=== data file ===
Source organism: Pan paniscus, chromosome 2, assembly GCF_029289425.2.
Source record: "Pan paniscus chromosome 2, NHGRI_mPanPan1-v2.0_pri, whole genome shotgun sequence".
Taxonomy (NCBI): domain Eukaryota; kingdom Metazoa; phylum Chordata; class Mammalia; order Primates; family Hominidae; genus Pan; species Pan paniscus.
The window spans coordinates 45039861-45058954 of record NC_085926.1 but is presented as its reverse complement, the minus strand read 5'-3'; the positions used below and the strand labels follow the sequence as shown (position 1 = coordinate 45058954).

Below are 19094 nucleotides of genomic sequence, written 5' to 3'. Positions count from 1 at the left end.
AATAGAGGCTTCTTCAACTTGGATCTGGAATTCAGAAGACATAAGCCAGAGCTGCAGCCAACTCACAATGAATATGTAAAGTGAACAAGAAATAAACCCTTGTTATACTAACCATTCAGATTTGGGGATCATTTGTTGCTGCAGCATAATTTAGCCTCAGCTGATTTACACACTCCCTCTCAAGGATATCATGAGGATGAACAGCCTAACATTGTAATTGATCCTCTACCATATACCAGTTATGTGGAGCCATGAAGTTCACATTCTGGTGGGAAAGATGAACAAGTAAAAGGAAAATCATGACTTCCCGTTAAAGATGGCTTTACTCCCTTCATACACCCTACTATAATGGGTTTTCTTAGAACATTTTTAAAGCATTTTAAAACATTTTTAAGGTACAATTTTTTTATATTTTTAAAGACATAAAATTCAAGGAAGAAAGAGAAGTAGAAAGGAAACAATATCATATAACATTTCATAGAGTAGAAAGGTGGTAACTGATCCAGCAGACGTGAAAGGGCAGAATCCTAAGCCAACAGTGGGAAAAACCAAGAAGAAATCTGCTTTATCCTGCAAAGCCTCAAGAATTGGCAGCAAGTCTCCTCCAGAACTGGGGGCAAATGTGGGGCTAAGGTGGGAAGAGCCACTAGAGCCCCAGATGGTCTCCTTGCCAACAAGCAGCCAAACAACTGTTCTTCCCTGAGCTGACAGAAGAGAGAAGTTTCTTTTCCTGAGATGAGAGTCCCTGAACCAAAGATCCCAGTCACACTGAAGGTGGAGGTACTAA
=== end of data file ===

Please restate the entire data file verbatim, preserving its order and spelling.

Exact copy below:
Source organism: Pan paniscus, chromosome 2, assembly GCF_029289425.2.
Source record: "Pan paniscus chromosome 2, NHGRI_mPanPan1-v2.0_pri, whole genome shotgun sequence".
Taxonomy (NCBI): domain Eukaryota; kingdom Metazoa; phylum Chordata; class Mammalia; order Primates; family Hominidae; genus Pan; species Pan paniscus.
The window spans coordinates 45039861-45058954 of record NC_085926.1 but is presented as its reverse complement, the minus strand read 5'-3'; the positions used below and the strand labels follow the sequence as shown (position 1 = coordinate 45058954).

Below are 19094 nucleotides of genomic sequence, written 5' to 3'. Positions count from 1 at the left end.
AATAGAGGCTTCTTCAACTTGGATCTGGAATTCAGAAGACATAAGCCAGAGCTGCAGCCAACTCACAATGAATATGTAAAGTGAACAAGAAATAAACCCTTGTTATACTAACCATTCAGATTTGGGGATCATTTGTTGCTGCAGCATAATTTAGCCTCAGCTGATTTACACACTCCCTCTCAAGGATATCATGAGGATGAACAGCCTAACATTGTAATTGATCCTCTACCATATACCAGTTATGTGGAGCCATGAAGTTCACATTCTGGTGGGAAAGATGAACAAGTAAAAGGAAAATCATGACTTCCCGTTAAAGATGGCTTTACTCCCTTCATACACCCTACTATAATGGGTTTTCTTAGAACATTTTTAAAGCATTTTAAAACATTTTTAAGGTACAATTTTTTTATATTTTTAAAGACATAAAATTCAAGGAAGAAAGAGAAGTAGAAAGGAAACAATATCATATAACATTTCATAGAGTAGAAAGGTGGTAACTGATCCAGCAGACGTGAAAGGGCAGAATCCTAAGCCAACAGTGGGAAAAACCAAGAAGAAATCTGCTTTATCCTGCAAAGCCTCAAGAATTGGCAGCAAGTCTCCTCCAGAACTGGGGGCAAATGTGGGGCTAAGGTGGGAAGAGCCACTAGAGCCCCAGATGGTCTCCTTGCCAACAAGCAGCCAAACAACTGTTCTTCCCTGAGCTGACAGAAGAGAGAAGTTTCTTTTCCTGAGATGAGAGTCCCTGAACCAAAGATCCCAGTCACACTGAAGGTGGAGGTACTAA